Induced pluripotent stem cells also known as iPS cells or iPSCs are a type of pluripotent stem cell that can be generated directly from adult cells. Pluripotent stem cells hold promise in the field of regenerative medicine. The most well-known type of pluripotent stem cell is the embryonic stem cell.
The generation of induced pluripotent stem cells iPSCs from somatic cells demonstrated that adult mammalian cells can be reprogrammed to a pluripotent state by the enforced expression of a few embryonic transcription factors. This discovery has raised fundamental questions about the mechanisms by which transcription factors influence the epigenetic conformation and differentiation potential of cells during reprogramming and normal development. In addition, iPSC technology has provided researchers with a unique tool to derive disease-specific stem cells for the study and possible treatment of degenerative disorders with autologous cells.
Reprogramming allows us to turn any cell of the body into a pluripotent stem cell. Its discovery in surprised many scientists and changed our thinking about how cells work. Reprogramming has opened up exciting possibilities for studying and treating disease.
Skip navigation. InKazutoshi Takahashi and Shinya Yamanaka reprogrammed mice fibroblast cells, which can produce only other fibroblast cells, to become pluripotent stem cellswhich have the capacity to produce many different types of cells. Takahashi and Yamanaka also experimented with human cell cultures in
Fortino, Jordan Greenberg and Herman S. Pluripotent Stem Cells. Stem cells are undifferentiated cells defined by their abilities to self-renew and differentiate into mature cells.
On August 25, Cell published Kazutoshi Takahashi and Shinya Yamanaka's work on the induction of pluripotency in embryonic and adult fibroblasts. While the technology has not yet achieved therapeutic application it has however left a mark in the pharmaceutics industry and many research laboratories. The history of developmental biology and consequently that of stem cell research has been and still is ripe with controversy.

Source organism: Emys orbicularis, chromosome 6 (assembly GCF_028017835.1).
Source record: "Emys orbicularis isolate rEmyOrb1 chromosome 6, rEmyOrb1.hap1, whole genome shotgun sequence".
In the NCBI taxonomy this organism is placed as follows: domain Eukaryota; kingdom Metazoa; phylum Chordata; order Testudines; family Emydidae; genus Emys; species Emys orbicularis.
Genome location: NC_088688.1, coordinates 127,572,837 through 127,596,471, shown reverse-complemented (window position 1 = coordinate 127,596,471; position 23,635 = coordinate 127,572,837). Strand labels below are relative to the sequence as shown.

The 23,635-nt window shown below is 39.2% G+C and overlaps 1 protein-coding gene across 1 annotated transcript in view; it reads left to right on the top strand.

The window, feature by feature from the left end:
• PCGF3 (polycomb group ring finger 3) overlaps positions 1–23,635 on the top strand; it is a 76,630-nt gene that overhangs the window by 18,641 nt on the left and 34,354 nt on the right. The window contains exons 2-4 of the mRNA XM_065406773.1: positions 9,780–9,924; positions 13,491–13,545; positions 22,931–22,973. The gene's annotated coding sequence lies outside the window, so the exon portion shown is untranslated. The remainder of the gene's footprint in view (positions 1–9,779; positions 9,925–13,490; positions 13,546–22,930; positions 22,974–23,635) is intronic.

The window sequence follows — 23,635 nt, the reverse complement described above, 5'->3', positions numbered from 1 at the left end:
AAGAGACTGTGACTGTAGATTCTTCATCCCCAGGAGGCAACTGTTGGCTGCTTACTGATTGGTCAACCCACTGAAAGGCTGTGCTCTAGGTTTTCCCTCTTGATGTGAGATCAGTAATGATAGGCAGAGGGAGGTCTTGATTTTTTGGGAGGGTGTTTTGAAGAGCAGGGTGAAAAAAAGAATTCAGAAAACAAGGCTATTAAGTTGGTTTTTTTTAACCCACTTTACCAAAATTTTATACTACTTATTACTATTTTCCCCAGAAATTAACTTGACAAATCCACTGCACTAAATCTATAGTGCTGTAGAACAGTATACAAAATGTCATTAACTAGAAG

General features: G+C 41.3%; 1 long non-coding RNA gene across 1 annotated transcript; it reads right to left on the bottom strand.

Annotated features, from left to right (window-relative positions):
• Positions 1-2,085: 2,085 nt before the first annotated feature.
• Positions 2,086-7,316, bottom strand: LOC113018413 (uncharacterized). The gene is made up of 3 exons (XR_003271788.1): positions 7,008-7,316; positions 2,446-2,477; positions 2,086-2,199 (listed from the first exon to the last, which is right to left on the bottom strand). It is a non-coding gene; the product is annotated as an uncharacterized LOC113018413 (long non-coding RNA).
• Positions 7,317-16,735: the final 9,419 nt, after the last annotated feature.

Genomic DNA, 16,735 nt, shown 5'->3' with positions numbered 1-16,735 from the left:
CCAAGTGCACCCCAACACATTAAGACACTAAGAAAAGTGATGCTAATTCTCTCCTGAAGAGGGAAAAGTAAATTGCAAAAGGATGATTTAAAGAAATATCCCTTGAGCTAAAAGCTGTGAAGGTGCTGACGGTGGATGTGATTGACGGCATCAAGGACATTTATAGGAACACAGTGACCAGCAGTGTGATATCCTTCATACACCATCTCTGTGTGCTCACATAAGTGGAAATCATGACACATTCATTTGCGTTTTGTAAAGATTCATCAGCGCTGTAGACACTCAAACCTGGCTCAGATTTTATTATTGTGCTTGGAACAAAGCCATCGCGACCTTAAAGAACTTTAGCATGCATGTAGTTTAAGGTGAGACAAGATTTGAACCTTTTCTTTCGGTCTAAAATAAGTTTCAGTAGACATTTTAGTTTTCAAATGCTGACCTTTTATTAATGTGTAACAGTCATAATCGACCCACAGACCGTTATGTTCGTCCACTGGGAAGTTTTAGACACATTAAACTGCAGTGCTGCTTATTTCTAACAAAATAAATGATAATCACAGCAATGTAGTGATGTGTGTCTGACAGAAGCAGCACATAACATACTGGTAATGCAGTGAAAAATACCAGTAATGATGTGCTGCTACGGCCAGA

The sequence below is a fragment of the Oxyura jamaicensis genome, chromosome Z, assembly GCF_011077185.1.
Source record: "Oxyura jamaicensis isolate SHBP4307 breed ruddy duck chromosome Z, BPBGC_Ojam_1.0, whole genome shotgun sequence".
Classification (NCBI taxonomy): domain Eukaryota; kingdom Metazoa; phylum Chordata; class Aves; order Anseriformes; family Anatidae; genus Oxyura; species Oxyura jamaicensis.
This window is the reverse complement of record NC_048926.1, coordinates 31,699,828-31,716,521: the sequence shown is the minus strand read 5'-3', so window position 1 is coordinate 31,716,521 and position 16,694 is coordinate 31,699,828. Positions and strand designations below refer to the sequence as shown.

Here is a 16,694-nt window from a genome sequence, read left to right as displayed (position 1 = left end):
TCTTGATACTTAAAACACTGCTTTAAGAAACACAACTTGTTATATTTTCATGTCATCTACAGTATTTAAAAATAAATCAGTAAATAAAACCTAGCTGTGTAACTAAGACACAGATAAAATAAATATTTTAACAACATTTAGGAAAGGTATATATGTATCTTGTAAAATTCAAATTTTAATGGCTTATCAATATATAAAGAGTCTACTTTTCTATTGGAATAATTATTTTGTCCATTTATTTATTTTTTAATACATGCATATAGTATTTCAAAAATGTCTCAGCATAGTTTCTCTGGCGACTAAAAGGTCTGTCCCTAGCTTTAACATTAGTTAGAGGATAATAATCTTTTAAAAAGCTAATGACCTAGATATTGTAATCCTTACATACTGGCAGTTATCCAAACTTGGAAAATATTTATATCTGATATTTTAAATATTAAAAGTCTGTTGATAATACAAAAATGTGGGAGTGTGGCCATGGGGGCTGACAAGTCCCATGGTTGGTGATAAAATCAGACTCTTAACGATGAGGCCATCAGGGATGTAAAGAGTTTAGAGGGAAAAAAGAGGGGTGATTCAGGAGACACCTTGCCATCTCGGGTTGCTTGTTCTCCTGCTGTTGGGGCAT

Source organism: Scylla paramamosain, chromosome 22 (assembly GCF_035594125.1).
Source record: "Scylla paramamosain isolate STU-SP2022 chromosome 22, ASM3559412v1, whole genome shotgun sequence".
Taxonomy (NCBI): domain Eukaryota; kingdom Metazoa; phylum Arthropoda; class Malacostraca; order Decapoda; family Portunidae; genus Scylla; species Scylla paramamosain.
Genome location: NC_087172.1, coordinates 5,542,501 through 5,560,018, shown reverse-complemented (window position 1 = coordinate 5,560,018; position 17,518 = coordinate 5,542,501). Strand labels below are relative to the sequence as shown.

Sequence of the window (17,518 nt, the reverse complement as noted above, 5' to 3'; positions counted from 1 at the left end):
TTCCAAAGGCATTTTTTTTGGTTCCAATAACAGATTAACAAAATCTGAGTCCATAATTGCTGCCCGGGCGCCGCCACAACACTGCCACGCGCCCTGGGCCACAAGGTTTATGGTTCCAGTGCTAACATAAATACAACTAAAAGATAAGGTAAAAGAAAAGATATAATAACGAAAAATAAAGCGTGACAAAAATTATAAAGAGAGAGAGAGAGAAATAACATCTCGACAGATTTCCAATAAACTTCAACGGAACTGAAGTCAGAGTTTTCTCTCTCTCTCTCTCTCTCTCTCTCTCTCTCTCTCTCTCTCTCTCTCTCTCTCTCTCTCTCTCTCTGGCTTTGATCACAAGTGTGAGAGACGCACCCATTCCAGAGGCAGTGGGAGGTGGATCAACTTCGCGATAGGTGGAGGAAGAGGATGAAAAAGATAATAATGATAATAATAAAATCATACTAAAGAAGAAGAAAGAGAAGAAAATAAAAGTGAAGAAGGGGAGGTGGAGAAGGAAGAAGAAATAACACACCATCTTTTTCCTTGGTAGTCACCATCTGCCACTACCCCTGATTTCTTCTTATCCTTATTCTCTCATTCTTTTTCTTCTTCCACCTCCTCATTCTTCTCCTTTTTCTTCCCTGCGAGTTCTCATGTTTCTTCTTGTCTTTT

The act of reprogramming cells to make them as capable as ones from embryos apparently can result in aberrant cells that age and die abnormally, suggesting there is a long way to go to prove such cells are really like embryonic stem cells and can find use in therapies. Embryonic stem cells are pluripotent, able to create all cell types, save more embryonic tissue. To avoid the controversy surrounding these cells, scientists around the world have explored reprogramming mature cells to make them just as potent, with the hope being that such induced pluripotent stem iPS cells might one day help replace diseased or damaged tissue.
July, Three years ago, research teams in the United States and Japan reported that they had reprogrammed adult human cells to form pluripotent stem cells—cells capable of differentiating into all cell types. Scientists were elated. Researchers working with the cells still must countenance certain ethical concerns, and they may also face newly discovered scientific hurdles. At Hopkins, such issues have prompted a change in the committee that was formerly charged with overseeing human embryonic stem cell research.
An important achievement in stem cell research was recognized inwhen the Nobel Prize in Physiology or Medicine was awarded to two scientists who transformed the field: Shinya Yamanaka and John Gurdon. The impact of this breakthrough opened myriad possibilities for stem cell research and continues to propel the field forward; both men will be addressing the ISSCR annual meeting, June, in Los Angeles, Calif. Seeds of Discovery In the s, the early days of stem cell research, John Gurdon was a student in the U.
Jump to navigation. Recently, pioneering work has revealed that terminally differentiated somatic cells can be reprogrammed to generate induced pluripotent stem iPS cells via overexpression of a defined set of transcription factors. These iPS cells are morphologically and phenotypically similar to embryonic stem ES cells and thus offer exciting possibilities in stem cell research and regenerative medicine.